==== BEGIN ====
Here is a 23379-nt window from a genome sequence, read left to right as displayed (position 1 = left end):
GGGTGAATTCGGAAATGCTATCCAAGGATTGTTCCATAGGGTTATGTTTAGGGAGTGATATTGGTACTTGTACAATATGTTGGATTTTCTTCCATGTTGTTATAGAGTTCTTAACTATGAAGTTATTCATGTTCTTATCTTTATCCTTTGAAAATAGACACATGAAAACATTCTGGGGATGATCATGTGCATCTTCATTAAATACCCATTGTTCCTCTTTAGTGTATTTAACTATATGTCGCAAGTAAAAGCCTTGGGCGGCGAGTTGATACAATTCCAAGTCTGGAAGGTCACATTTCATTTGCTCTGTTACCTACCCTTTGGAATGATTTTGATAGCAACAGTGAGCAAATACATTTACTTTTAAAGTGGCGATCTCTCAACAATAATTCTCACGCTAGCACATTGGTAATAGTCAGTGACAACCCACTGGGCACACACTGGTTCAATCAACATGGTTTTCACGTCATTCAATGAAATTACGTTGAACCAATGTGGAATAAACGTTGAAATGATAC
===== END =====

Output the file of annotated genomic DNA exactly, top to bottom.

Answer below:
Here is a 23379-nt window from a genome sequence, read left to right as displayed (position 1 = left end):
GGGTGAATTCGGAAATGCTATCCAAGGATTGTTCCATAGGGTTATGTTTAGGGAGTGATATTGGTACTTGTACAATATGTTGGATTTTCTTCCATGTTGTTATAGAGTTCTTAACTATGAAGTTATTCATGTTCTTATCTTTATCCTTTGAAAATAGACACATGAAAACATTCTGGGGATGATCATGTGCATCTTCATTAAATACCCATTGTTCCTCTTTAGTGTATTTAACTATATGTCGCAAGTAAAAGCCTTGGGCGGCGAGTTGATACAATTCCAAGTCTGGAAGGTCACATTTCATTTGCTCTGTTACCTACCCTTTGGAATGATTTTGATAGCAACAGTGAGCAAATACATTTACTTTTAAAGTGGCGATCTCTCAACAATAATTCTCACGCTAGCACATTGGTAATAGTCAGTGACAACCCACTGGGCACACACTGGTTCAATCAACATGGTTTTCACGTCATTCAATGAAATTACGTTGAACCAATGTGGAATAAACGTTGAAATGATAC